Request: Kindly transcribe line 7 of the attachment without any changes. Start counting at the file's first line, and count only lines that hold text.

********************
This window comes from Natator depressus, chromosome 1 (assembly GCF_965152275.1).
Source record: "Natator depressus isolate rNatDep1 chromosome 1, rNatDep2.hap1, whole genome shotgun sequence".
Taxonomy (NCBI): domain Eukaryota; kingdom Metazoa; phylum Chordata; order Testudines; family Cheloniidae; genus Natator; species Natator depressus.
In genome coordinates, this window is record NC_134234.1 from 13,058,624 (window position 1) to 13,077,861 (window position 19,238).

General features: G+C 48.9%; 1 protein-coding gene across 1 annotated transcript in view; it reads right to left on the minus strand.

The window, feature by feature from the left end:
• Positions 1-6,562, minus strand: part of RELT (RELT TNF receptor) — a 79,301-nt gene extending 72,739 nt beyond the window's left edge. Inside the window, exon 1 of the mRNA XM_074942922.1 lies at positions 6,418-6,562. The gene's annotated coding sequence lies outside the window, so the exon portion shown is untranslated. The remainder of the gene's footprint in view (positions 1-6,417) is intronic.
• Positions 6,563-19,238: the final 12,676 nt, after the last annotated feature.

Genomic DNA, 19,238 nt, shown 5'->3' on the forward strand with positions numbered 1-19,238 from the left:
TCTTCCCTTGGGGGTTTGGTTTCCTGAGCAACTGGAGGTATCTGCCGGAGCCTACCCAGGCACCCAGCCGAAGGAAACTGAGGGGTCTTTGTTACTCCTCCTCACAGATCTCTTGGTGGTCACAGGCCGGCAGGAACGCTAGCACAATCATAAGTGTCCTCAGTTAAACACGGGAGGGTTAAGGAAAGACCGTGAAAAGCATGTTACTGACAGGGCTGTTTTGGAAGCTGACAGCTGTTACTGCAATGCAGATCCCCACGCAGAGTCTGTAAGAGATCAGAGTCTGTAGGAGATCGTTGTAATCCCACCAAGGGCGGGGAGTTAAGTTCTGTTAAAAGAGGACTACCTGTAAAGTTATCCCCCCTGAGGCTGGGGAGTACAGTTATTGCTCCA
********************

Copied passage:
• Positions 1-6,562, minus strand: part of RELT (RELT TNF receptor) — a 79,301-nt gene extending 72,739 nt beyond the window's left edge. Inside the window, exon 1 of the mRNA XM_074942922.1 lies at positions 6,418-6,562. The gene's annotated coding sequence lies outside the window, so the exon portion shown is untranslated. The remainder of the gene's footprint in view (positions 1-6,417) is intronic.